Lego also says that the Uniform Rapid Suspension service outlined in DAG v4 is much weaker than it wanted.

“It doesn’t seem to be more rapid or cheaper than the ordinary UDRP,” Lego’s deputy general counsel Peter Kjaer wrote.

Lego thinks that a Globally Protected Marks List, which was at one time under consideration for inclusion in the DAG, would be the best mechanism to protect trademarks.

ICANN still seems to ignore that cybersquatting and all kinds of fraud on the internet is increasing in number and DAG 4 contains nothing that shows trademark owners that ICANN has taken our concerns seriously.

The comment, which is repeated verbatim in a letter from Arla Foods also filed today, is the strongest language yet from the IP lobby in the DAG v4 comment period.

Rumblings at the ICANN meeting Brussels two weeks ago, and earlier, suggest that some companies may consider filing lawsuits to delay the new TLD process, if they don’t get what they want in the final Applicant Guidebook.

ICANN’s top brass, meanwhile, are hopeful of resolving the trademark issues soon, and getting the guidebook close to completion, if not complete, by the Cartagena meeting in December.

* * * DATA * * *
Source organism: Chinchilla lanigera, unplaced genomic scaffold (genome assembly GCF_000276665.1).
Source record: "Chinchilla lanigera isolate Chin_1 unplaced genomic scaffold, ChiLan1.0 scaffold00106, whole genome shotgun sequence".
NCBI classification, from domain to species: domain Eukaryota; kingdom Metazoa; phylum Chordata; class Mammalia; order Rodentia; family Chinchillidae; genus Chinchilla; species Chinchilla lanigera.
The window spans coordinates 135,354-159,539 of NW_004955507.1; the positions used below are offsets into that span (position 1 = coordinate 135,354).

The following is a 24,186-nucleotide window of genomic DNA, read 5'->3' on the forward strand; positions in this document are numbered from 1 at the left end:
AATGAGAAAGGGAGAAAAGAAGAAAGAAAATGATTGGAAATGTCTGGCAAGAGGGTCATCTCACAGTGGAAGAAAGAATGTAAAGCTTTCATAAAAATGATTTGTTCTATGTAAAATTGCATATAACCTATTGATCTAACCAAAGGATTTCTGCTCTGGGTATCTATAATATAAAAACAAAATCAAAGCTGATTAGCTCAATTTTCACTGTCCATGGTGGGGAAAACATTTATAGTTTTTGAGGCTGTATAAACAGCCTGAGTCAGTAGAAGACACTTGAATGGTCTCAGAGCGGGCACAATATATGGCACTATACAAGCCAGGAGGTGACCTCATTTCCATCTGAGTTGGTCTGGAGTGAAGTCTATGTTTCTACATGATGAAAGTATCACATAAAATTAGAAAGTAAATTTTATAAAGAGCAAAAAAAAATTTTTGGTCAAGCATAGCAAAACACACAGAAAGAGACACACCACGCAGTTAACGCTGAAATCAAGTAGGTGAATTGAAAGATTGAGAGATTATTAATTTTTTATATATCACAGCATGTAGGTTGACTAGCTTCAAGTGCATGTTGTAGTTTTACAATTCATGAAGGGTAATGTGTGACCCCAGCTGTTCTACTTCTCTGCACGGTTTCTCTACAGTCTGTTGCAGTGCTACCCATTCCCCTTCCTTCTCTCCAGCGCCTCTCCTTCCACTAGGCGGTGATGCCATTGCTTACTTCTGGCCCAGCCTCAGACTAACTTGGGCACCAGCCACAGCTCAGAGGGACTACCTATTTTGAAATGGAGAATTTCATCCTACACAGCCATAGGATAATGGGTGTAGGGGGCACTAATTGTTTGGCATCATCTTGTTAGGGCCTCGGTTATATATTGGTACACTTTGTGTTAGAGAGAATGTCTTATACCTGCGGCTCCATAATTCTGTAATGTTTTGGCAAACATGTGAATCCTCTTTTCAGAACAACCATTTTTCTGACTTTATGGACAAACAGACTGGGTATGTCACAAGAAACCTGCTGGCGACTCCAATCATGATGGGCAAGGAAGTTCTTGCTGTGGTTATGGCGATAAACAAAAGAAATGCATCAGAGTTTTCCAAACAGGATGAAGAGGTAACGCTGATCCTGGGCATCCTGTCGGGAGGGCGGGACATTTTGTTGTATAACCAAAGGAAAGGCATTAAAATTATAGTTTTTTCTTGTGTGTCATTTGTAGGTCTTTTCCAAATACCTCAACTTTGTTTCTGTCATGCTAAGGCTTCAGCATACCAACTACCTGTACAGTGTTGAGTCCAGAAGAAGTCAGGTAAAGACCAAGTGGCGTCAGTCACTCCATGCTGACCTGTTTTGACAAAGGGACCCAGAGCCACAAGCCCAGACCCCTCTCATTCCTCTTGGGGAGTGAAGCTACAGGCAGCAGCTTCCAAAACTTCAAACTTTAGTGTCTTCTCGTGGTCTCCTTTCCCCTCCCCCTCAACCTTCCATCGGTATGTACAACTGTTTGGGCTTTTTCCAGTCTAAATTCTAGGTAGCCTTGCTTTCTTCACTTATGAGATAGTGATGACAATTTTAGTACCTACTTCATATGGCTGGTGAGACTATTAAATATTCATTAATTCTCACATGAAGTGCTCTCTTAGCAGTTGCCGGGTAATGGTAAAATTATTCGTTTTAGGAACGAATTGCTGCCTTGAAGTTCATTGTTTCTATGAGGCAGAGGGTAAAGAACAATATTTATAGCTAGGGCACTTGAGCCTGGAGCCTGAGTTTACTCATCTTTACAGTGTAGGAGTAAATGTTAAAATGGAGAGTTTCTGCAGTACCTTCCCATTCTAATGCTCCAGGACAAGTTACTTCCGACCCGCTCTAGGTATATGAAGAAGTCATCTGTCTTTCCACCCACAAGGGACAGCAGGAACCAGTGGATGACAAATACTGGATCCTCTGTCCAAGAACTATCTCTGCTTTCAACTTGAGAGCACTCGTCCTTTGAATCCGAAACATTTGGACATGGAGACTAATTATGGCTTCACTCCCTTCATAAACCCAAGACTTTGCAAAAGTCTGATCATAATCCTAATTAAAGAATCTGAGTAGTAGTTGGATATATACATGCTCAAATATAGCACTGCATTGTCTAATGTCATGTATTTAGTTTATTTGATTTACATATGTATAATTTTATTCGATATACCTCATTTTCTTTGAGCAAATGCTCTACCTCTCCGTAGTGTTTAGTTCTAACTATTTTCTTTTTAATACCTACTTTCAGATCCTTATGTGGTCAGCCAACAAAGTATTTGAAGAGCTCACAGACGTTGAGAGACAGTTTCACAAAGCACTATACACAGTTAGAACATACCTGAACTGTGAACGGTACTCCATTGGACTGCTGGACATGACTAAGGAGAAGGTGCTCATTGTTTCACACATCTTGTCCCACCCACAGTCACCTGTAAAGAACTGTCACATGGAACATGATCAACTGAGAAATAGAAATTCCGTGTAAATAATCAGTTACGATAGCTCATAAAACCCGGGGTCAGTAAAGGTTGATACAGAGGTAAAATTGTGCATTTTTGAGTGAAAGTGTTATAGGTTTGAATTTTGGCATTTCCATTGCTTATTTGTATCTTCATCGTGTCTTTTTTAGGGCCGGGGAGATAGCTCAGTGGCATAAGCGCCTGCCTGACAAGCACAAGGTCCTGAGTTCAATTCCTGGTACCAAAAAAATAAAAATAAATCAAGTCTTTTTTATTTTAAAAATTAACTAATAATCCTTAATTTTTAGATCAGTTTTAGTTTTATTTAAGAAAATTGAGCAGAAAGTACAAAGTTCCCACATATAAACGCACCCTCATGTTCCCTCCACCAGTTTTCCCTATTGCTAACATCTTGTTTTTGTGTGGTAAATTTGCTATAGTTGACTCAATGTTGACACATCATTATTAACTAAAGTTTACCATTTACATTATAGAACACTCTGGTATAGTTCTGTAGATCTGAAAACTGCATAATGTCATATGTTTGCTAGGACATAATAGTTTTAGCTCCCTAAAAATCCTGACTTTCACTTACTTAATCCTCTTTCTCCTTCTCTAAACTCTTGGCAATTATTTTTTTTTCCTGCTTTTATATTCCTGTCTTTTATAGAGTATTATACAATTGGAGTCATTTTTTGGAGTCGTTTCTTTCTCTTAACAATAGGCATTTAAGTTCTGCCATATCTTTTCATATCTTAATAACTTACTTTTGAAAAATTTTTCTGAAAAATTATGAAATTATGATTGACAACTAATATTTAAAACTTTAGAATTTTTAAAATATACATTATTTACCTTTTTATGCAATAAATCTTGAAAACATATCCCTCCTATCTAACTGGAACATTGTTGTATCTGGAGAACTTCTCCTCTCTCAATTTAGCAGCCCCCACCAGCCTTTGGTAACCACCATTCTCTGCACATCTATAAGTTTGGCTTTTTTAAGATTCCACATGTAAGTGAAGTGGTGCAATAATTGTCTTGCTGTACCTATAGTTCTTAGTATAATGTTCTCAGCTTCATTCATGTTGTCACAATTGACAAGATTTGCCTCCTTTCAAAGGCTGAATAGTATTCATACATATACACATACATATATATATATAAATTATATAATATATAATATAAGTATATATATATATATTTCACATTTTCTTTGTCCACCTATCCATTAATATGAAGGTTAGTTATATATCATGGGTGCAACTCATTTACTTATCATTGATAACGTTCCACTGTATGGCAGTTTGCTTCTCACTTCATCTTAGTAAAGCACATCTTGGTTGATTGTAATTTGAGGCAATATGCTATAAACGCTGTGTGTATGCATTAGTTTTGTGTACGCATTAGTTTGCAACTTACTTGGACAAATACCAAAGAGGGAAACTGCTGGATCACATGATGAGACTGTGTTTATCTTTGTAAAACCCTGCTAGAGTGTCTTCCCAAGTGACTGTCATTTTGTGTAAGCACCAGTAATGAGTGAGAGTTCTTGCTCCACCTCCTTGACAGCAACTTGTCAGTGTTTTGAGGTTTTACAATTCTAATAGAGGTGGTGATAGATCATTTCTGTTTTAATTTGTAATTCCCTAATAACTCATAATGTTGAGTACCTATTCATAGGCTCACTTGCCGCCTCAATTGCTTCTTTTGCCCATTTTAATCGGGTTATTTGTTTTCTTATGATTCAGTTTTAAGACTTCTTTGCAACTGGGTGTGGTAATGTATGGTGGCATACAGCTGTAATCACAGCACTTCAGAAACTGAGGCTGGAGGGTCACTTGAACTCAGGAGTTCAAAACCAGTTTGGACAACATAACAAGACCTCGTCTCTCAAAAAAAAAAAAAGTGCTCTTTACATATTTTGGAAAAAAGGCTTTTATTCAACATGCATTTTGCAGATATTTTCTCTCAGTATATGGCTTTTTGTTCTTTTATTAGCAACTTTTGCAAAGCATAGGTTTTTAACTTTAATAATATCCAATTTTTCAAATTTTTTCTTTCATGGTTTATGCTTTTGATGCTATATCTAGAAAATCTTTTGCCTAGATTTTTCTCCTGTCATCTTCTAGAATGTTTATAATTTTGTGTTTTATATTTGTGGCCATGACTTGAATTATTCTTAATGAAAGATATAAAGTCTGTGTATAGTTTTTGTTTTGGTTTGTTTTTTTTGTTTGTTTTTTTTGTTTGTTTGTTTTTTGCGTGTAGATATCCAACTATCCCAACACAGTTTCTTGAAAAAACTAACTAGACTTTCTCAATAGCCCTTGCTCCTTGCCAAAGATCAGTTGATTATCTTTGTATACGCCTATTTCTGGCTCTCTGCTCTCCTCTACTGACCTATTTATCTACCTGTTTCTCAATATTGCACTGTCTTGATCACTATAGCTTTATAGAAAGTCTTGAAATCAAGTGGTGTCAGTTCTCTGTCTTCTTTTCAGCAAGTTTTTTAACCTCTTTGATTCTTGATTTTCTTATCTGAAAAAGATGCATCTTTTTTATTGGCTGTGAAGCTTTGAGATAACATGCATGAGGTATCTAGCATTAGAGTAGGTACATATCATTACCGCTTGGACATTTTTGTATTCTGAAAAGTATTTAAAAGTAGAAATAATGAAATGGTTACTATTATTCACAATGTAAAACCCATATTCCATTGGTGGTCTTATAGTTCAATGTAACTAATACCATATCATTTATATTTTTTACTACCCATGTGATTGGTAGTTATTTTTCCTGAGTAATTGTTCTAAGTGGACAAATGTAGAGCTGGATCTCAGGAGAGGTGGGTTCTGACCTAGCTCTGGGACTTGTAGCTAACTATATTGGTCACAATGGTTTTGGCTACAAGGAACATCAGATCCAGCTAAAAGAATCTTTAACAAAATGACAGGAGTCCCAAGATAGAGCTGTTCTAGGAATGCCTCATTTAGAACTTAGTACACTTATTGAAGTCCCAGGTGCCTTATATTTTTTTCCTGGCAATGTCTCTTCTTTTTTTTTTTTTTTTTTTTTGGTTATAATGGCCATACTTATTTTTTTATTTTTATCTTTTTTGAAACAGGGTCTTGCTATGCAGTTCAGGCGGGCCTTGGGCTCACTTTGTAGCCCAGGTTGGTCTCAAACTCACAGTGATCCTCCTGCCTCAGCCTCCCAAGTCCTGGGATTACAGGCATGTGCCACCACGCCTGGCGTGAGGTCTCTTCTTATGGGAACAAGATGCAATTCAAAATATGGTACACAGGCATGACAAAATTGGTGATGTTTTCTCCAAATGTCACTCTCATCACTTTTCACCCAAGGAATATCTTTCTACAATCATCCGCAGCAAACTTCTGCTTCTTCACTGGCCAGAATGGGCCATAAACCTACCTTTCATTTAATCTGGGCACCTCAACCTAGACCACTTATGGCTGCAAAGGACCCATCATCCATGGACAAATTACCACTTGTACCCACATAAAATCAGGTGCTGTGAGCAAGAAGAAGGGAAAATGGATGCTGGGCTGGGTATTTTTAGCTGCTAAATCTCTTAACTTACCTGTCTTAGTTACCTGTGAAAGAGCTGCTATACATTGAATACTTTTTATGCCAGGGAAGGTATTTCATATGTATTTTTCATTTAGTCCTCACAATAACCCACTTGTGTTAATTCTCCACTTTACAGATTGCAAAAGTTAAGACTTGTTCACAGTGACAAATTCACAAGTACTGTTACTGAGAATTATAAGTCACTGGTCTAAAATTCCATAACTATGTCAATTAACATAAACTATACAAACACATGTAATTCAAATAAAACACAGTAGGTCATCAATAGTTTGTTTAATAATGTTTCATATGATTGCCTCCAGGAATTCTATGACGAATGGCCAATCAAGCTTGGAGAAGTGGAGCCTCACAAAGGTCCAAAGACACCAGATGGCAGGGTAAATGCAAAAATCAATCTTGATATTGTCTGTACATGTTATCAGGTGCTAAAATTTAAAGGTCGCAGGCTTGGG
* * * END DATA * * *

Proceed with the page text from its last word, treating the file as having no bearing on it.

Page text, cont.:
.CO landrushers will be able to apply for trademark rejects

The landrush for .co domains will be extended by three days, to give people a chance to apply for strings that were rejected during the sunrise period, according to a registrar.

Key-Systems posted the news to its Facebook page earlier, but the .CO web site has yet to be updated with the same info.

The registrar said that the landrush, in which registrants apply for premium, non-trademarked strings, will now end on Friday, July 16 at 1600 UTC.

It also raised the prospect of a mini-spike in landrush applications in the last few days of the period.

Key-Systems said that domains covered by invalid sunrise applications – claimed trademarks which were rejected for one reason or another – will come up for grabs on July 12.

The list of such names, which could disclose the kind of bogus trademark claims made by those trying to game the system, will make very interesting reading. It’s due to be published July 10.

Aussie registrar trademarks “Whois”

An Australian domain name registrar has secured a trademark on the word “Whois”.

Whois Pty Ltd, which runs whois.com.au, said it has been granted an Australian trademark on the word in the class of “business consulting and information services”.

It looks rather like the company is using the award as a way to promote its own trademark protection services.

I shudder to think what could happen if the firm decided to try to enforce the mark against other registrars.

Or, come to think of it, what would happen if it tried to secure “whois” in a new TLD sunrise period.

I’m not a lawyer, but I imagine that the fact that the word “Whois” has been in use for almost 30 years, pre-dating the creation of the DNS itself, might prove a useful defense.

RFC 812, published in March 1982, is the first use of the word I’m aware of.

It does not appear that there are currently any live US trademarks on the term.